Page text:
The vapor from the top of the column passed through the condenser located above the column. The condenser consisted of a 6 ft. long, 3/4 inch diameter tube immersed in a bath containing a mixture of acetone and trichloroethylene cooled with dry ice. Agitation was provided to the bath to eliminate any thermal layers. For each run there were two phases of operation. The first phase was used to fill the plates in the column and the liquid seal below the column. The second phase consisted of operating the system under steady temperature and flow conditions and taking the necessary samples. During a run the HF concentration in the vapor to the column, the vapor exiting from the condenser and the vaporized liquid from the bottom of the column were sampled and analyzed from HF.

The results as set forth in the Table below demonstrate the efficiency of separation of HF and HCl achieved. Some of the typical results obtained are shown in Table I.

                                  TABLE I__________________________________________________________________________HF═HCl Recovery System             Liquid                  HF concentration - %                             Liquid             Exit       Gas Exit                             ExitTemperature C.             From Gas Feed                        From from       Gas Exit             Bottom                  to Bottom                        Conden-                             BottomGas Inlet Condenser       From Con-             of   of Column                        ser  of Columnto Column Bath  denser             Column                  Wt. % Wt. %                             Wt. %__________________________________________________________________________18    -74   -53   -5   29    9.8  96.525    -72   -63   5    19.5  3.4  98.522    -73   -62   3    35    2.2  97.8__________________________________________________________________________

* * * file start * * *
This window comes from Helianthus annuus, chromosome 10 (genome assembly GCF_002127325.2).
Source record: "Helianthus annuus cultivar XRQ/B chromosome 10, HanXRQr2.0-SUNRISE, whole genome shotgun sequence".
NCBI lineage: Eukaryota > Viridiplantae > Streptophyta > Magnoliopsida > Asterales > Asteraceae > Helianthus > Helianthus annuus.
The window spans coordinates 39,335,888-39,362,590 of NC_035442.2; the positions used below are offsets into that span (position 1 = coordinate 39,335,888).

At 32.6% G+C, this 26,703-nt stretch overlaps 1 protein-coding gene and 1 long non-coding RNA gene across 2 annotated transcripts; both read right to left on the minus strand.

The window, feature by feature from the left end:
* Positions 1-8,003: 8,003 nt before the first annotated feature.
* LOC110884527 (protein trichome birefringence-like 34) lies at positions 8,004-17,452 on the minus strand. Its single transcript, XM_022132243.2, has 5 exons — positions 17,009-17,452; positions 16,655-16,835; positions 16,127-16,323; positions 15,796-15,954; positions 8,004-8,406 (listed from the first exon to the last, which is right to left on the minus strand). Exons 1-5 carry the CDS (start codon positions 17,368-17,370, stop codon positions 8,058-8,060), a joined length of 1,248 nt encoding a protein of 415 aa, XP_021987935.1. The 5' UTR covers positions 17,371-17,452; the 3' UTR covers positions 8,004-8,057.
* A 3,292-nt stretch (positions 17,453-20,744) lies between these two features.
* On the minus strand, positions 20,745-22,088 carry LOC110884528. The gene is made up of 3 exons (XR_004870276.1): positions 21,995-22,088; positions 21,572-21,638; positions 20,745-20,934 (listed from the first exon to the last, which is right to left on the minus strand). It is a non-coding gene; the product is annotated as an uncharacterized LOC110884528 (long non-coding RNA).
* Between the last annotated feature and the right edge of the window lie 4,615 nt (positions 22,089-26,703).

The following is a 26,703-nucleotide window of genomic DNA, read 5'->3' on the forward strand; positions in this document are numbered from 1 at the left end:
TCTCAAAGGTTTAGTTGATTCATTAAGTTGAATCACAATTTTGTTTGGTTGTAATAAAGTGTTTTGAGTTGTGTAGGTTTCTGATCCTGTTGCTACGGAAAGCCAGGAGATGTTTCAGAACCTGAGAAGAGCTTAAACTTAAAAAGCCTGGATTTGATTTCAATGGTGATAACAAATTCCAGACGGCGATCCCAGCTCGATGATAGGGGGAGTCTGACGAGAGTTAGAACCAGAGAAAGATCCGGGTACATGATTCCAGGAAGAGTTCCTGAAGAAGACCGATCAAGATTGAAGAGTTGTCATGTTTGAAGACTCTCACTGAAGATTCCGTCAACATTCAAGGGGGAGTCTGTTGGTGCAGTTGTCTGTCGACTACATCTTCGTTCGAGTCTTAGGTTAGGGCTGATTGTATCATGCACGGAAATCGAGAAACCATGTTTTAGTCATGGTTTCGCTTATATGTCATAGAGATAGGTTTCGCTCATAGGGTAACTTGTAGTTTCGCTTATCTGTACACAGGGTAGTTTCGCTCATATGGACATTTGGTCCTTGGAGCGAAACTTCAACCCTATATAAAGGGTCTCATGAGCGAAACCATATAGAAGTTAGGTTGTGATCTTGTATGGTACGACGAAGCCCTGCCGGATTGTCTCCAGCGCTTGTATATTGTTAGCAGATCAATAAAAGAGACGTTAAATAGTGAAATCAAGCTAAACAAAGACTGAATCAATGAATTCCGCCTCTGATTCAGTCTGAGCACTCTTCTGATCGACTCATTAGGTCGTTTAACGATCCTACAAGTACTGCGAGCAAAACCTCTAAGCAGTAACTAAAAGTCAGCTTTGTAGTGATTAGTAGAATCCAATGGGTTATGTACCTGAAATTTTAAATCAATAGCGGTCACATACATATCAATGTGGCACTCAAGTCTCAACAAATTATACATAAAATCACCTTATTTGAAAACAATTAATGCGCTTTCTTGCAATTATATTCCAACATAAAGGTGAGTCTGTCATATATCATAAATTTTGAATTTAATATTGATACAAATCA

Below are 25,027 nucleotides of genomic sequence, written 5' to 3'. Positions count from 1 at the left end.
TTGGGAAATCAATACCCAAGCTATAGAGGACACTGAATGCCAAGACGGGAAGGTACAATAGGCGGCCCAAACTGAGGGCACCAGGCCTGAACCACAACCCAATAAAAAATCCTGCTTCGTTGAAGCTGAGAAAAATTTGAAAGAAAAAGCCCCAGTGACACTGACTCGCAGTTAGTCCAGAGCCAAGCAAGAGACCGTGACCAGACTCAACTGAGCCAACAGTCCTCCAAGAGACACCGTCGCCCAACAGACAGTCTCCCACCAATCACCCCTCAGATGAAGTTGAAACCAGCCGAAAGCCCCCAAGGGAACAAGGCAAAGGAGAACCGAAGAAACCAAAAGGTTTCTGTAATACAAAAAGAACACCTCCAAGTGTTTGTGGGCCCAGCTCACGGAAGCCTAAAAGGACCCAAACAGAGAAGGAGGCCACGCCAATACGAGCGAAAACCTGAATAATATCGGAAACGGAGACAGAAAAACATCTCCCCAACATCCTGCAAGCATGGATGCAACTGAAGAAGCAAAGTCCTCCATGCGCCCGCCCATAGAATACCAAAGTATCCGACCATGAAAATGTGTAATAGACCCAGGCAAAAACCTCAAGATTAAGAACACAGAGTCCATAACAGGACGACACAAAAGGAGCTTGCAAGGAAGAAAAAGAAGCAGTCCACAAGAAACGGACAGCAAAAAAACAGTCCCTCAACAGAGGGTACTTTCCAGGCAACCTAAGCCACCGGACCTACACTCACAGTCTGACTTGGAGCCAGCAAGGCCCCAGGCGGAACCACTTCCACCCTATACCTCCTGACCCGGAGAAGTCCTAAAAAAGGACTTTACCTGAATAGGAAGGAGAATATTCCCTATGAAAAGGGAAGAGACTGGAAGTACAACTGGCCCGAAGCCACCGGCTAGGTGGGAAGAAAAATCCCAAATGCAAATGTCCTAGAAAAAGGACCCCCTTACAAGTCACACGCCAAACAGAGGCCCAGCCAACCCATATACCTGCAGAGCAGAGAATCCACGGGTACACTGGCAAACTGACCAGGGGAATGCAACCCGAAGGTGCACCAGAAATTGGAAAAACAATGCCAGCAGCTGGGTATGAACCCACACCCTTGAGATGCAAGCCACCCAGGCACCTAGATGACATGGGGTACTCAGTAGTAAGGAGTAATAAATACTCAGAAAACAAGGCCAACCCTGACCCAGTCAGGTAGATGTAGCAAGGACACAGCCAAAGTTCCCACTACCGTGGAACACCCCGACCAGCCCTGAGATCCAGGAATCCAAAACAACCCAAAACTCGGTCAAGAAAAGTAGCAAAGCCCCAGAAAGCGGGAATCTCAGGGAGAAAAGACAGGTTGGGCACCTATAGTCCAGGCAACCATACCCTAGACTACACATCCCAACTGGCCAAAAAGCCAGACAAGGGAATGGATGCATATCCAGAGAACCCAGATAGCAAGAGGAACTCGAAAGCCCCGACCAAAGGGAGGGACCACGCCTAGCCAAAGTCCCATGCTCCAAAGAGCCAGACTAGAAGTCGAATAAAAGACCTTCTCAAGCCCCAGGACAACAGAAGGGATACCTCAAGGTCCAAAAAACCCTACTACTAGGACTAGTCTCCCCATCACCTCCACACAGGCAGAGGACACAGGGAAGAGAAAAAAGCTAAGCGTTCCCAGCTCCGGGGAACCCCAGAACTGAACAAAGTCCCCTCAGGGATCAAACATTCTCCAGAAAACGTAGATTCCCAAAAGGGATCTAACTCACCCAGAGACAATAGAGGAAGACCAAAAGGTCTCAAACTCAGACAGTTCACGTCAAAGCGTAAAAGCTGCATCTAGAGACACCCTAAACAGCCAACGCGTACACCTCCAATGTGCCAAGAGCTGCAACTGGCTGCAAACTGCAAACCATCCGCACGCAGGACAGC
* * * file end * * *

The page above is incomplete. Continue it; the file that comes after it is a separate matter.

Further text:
Patent Citations
Cited PatentFiling datePublication dateApplicantTitle
US2345696 *Apr 5, 1939Apr 4, 1944Kinetic Chemicals IncPurification of hydrochloric acid
US3254474 *Apr 15, 1963Jun 7, 1966Pullman IncRecovery of halogen
US3859372 *Aug 30, 1972Jan 7, 1975Hooker Chemicals Plastics CorpProcess for the preparation of organic fluorine compounds
CA509629A *Feb 1, 1955Allied Chem & Dye CorpRecovery of hf
CA835853A *Mar 3, 1970Hoechst AgSeparation of hydrogen fluoride from gas mixtures containing hydrogen chloride and hydrogen fluoride
Non-Patent Citations
Reference
1 *Chem. Abs., vol. 71, 1969, 72438n.
Referenced by
Citing PatentFiling datePublication dateApplicantTitle
US4952386 *May 20, 1988Aug 28, 1990Athens CorporationFiltration, extraction, ion-exchanging, regeneration
US5211817 *Mar 11, 1992May 18, 1993Imperial Chemical Industries PlcDistillation hydrogen chloride, hydrogen fluoride and fluorocarbon azeotropes
US5284605 *Mar 13, 1992Feb 8, 1994Comurhex Society Pour La ConversionMethod of treating gas based on electrolytic fluorine containing uranium compounds
US5502969 *Feb 16, 1995Apr 2, 1996Praxair Technology, Inc.Passing carrier gas containing fluorine compounds into mass transfer contacting device with wash liquid, producing carrier gas vapor and fluorine compound containing wash liquid, separating in cryogenic rectification column
US5507147 *May 4, 1995Apr 16, 1996Foerster; HansCondensation and absorption
US6890508 *Dec 4, 2002May 10, 2005Basf AktiengesellschaftPreparation of largely HBr-free HCI gas and largely HBr-free aqueous HCI solution
US8048203 *Apr 14, 2006Nov 1, 2011Kaneka CorporationMethod of producing chlorine gas, aqueous sodium hypochlorite solution and liquid chlorine
US8685147Aug 10, 2011Apr 1, 2014Kaneka CorporationMethod of producing chlorine gas, aqueous sodium hypochlorite solution and liquid chlorine
WO2007147987A1 *May 21, 2007Dec 27, 2007Arkema FranceMethod of recovering hydrofluoric acid
Classifications
U.S. Classification62/620, 62/931, 95/233
International ClassificationC01B7/07, F25J3/02, C01B7/19
Cooperative ClassificationC01B7/0712, Y10S62/931, C01B7/196, F25J3/02
European ClassificationF25J3/02, C01B7/07B2, C01B7/19B10D
Legal Events
DateCodeEventDescription
Jun 28, 1982ASAssignment
Owner name: OCCIDENTAL CHEMICAL CORPORATION
Free format text: CHANGE OF NAME;ASSIGNOR:HOOKER CHEMICALS & PLASTICS CORP.;REEL/FRAME:004109/0487
Effective date: 19820330